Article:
Keeping Notes Afloat in Class
Monday, November 17, 2008; Page B02
Third-graders at Hunters Woods Elementary School are required to learn the fundamentals of the violin. They know how to stand up straight, how to hold their instruments and how to use the tippy tips of their fingers when they press on the strings so they don't make what their teacher calls "an icky sound."
After learning a grand total of eight notes, they also know how to make music. Their repertoire one fall morning included pieces from a range of cultures and styles: "Caribbean Island," "Seminole Chant," "Good King Wenceslas."
In Fairfax County and elsewhere, students often begin studying violin in fourth grade. Hunters Woods, an arts and science magnet school in Reston, gives them a one-year head start. Experts say the earlier children begin, the more likely they are to succeed in music.
Hunters Woods, with 950 students, is one of more than a dozen local schools in which teachers are trained through the Kennedy Center for the Performing Arts to infuse arts education into other subjects. For instance, students might build instruments from recycled materials, learn science through lessons on sound and vibration or study math through measurement and patterning. Some also compose songs with lyrics inspired by Virginia history.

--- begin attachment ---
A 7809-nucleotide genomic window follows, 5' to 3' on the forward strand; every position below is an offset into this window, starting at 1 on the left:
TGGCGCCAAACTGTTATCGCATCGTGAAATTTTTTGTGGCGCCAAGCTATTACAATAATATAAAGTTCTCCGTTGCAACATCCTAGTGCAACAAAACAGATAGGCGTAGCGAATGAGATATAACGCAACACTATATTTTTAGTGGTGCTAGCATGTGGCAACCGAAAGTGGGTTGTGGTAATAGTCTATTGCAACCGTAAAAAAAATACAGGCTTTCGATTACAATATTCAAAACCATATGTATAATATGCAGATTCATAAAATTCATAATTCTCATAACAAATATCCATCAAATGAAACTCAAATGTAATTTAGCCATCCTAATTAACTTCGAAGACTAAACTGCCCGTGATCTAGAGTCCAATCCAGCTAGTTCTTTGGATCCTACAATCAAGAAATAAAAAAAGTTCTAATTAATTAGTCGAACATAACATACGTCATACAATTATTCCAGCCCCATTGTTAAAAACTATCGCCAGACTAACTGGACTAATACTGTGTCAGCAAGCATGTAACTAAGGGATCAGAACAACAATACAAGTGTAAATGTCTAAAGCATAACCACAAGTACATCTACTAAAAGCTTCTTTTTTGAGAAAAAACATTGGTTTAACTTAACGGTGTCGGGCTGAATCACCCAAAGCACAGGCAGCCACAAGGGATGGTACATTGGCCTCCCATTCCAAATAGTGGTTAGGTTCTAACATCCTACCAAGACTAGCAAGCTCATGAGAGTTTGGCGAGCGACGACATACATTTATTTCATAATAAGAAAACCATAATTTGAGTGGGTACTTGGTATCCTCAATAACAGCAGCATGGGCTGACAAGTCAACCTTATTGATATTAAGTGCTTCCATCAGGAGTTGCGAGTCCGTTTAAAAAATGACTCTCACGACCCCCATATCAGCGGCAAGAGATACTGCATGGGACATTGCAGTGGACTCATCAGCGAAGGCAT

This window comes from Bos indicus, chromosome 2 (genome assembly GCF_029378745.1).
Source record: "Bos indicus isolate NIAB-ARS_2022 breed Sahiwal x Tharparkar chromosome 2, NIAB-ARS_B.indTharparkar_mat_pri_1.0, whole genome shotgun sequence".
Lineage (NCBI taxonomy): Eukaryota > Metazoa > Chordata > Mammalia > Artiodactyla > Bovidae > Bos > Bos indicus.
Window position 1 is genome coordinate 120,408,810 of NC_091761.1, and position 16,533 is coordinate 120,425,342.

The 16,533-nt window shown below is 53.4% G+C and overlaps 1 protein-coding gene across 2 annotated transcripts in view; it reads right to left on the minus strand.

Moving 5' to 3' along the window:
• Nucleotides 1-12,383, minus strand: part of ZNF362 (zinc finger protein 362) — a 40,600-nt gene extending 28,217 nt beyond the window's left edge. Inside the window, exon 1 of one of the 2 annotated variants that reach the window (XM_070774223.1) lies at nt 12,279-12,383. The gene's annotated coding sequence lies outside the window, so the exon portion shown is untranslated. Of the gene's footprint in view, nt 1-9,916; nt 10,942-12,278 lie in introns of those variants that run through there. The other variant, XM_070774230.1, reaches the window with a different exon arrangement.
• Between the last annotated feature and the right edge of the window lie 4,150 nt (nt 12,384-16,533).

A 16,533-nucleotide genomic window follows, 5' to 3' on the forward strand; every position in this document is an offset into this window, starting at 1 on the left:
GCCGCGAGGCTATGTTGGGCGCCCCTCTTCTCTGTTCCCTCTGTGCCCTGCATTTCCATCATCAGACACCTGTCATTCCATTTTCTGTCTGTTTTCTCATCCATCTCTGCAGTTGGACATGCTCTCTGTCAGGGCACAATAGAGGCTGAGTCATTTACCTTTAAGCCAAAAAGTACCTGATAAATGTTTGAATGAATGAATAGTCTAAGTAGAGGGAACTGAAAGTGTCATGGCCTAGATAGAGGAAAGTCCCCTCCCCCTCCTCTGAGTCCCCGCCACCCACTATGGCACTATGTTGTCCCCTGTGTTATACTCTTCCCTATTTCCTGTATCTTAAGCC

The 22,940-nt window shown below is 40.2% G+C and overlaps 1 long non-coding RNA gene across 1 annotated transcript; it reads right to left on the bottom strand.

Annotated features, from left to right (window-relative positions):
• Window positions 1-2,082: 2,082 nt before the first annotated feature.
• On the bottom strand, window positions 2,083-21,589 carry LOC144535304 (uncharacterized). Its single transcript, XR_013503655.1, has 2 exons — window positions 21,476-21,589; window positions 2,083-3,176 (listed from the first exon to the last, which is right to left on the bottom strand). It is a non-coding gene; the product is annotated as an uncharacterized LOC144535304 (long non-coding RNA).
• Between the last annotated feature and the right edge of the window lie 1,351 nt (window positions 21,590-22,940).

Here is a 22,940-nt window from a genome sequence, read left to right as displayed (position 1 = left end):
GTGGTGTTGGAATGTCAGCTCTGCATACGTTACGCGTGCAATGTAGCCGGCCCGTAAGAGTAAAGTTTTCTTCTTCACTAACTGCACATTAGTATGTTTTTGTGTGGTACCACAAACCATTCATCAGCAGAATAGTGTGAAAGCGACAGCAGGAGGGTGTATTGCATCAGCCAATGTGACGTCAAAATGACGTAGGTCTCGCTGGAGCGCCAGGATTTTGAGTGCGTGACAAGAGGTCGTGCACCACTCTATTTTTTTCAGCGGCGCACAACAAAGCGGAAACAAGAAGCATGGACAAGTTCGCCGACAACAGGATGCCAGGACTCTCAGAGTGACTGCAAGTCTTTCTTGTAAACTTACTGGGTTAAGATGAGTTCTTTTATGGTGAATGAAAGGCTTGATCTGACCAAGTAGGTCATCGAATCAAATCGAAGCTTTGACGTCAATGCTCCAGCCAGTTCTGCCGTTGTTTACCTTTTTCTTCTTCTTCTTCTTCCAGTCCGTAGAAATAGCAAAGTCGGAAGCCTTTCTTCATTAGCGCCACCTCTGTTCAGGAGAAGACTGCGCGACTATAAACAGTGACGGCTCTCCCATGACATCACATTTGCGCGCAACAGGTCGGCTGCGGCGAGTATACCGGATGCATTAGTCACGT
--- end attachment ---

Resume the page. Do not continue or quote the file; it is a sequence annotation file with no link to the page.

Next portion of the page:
But music programs and the rest of the education budget are under scrutiny as the county School Board seeks to close a $220 million budget shortfall for the fiscal year that begins in July. One proposal to save about $850,000 would trim band and strings teaching positions, making it tough to keep such programs in third and fourth grades, said Roger Tomhave, fine arts coordinator for Fairfax schools.
In any economic downturn, music education becomes a topic in public hearings. How does fourth-grade strings fit into core academic goals? Is it superfluous, or is it essential?
For Schools & Learning this week, music educators chime in on why such lessons matter and what they impart beyond knowledge of scales and rhythm.
Responsibility And Discipline
Before the Hunters Woods third-graders were allowed to lift their pint-size instruments to pluck or bow a single note, teacher Kara Feigleson asked them to sit in a semicircle and tell her how many days they have practiced. They opened their music books and counted the X's penciled into their practice record, representing the days they reviewed music at home.
Some students said they have practiced once; others, every night. Samuel Gordon, 8, said he sometimes practices an hour a day because he studies piano, too.
"Music is one of the strictest disciplines," Feigleson said. "You have to practice every day. It's not like riding a bike. If you don't keep it up, you're going to lose it."
Students also have to take care of their instrument -- not a small challenge. At the beginning of class, a student arrived with the first casualty of the school year: Her borrowed violin had a missing string and broken scroll.